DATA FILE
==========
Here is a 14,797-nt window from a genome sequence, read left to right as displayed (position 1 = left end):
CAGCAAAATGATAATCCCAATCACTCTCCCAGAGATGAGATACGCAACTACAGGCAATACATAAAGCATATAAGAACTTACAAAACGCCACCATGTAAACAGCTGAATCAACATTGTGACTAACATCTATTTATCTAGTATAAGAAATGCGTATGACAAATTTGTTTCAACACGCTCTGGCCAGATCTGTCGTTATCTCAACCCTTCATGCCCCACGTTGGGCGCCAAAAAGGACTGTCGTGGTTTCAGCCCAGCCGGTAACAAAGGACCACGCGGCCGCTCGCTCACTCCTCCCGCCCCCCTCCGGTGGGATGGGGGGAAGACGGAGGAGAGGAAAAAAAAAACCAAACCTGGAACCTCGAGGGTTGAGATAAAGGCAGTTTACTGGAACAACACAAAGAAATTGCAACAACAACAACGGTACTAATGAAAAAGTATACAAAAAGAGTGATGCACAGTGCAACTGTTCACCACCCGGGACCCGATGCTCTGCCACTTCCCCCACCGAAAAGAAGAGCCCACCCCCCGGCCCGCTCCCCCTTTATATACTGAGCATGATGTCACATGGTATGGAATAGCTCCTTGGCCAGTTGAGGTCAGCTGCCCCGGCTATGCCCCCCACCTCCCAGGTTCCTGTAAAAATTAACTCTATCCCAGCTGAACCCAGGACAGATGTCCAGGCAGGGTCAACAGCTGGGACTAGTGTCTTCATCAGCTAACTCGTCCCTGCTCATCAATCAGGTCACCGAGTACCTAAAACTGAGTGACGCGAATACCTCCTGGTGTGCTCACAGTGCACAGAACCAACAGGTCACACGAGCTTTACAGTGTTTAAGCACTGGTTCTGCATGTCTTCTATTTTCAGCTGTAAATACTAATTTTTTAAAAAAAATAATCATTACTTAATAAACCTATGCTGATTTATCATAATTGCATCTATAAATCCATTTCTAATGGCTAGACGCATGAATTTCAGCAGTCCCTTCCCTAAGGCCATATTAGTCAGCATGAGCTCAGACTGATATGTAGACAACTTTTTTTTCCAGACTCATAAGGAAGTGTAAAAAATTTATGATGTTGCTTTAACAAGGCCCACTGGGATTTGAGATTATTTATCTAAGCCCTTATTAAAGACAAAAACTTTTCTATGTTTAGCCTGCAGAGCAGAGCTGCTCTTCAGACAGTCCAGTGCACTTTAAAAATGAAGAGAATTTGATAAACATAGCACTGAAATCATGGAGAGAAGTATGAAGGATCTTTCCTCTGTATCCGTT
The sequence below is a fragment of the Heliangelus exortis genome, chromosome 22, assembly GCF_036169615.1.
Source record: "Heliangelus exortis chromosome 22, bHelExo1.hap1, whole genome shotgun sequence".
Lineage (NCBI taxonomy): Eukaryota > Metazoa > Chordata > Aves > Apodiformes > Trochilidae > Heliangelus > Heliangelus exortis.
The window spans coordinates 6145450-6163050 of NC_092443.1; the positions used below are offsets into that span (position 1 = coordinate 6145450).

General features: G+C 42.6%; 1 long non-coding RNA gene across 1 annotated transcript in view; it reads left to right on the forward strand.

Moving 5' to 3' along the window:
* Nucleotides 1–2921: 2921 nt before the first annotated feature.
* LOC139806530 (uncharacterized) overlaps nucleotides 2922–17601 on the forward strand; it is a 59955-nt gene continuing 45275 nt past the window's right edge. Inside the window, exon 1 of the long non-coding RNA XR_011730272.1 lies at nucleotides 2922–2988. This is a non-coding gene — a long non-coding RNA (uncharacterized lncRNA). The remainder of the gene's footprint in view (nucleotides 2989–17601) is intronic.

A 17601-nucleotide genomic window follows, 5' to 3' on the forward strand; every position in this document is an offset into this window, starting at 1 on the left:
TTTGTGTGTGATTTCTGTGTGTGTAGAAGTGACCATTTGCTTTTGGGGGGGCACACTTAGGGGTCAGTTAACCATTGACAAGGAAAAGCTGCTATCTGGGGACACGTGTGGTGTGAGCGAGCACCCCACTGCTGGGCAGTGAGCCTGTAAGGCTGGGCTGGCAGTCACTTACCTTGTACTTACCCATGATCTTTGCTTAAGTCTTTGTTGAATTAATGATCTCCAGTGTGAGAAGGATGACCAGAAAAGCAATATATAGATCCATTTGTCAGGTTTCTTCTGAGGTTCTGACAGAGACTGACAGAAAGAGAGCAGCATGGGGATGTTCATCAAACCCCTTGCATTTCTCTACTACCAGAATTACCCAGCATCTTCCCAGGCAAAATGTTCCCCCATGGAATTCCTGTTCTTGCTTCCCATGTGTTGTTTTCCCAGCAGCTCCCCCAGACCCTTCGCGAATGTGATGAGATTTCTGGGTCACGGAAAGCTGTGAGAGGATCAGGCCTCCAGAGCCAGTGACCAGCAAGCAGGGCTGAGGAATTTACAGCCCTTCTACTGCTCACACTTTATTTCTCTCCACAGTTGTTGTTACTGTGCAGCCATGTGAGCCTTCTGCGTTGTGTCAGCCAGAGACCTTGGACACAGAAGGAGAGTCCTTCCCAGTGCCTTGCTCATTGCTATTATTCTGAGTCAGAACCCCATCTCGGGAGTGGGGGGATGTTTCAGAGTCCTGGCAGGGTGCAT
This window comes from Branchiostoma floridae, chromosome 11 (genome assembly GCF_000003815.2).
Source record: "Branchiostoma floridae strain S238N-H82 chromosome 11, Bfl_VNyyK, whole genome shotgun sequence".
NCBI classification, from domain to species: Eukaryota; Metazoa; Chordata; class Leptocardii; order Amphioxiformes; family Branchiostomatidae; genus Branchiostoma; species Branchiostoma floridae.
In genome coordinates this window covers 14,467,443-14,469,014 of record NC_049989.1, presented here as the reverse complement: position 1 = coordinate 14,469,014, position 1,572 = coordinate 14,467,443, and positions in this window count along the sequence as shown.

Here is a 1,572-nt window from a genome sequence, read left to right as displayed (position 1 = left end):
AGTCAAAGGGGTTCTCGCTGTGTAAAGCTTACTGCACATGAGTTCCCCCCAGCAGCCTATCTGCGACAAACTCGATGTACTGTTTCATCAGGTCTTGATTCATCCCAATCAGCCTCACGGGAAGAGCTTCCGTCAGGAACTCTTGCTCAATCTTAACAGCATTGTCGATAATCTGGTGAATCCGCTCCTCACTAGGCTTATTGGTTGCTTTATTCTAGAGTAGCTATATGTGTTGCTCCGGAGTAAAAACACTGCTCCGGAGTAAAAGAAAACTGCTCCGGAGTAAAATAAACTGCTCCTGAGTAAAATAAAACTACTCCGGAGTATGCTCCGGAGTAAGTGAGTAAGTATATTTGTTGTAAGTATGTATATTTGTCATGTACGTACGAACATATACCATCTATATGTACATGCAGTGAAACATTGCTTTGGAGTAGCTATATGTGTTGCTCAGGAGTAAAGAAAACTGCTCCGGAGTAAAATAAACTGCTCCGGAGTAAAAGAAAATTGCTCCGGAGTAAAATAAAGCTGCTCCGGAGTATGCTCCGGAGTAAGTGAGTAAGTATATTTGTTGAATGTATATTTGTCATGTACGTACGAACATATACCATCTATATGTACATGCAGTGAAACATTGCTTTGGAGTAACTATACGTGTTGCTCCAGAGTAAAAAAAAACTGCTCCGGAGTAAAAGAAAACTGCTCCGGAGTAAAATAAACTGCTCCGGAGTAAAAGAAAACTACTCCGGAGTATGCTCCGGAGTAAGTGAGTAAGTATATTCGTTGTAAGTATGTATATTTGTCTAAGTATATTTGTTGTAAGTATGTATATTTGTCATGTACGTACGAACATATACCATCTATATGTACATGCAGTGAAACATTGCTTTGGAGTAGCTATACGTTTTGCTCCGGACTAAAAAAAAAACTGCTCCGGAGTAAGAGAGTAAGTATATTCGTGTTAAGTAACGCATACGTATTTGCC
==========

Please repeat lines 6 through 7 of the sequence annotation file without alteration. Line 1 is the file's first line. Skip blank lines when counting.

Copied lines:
The window spans coordinates 6145450-6163050 of NC_092443.1; the positions used below are offsets into that span (position 1 = coordinate 6145450).

General features: G+C 42.6%; 1 long non-coding RNA gene across 1 annotated transcript in view; it reads left to right on the forward strand.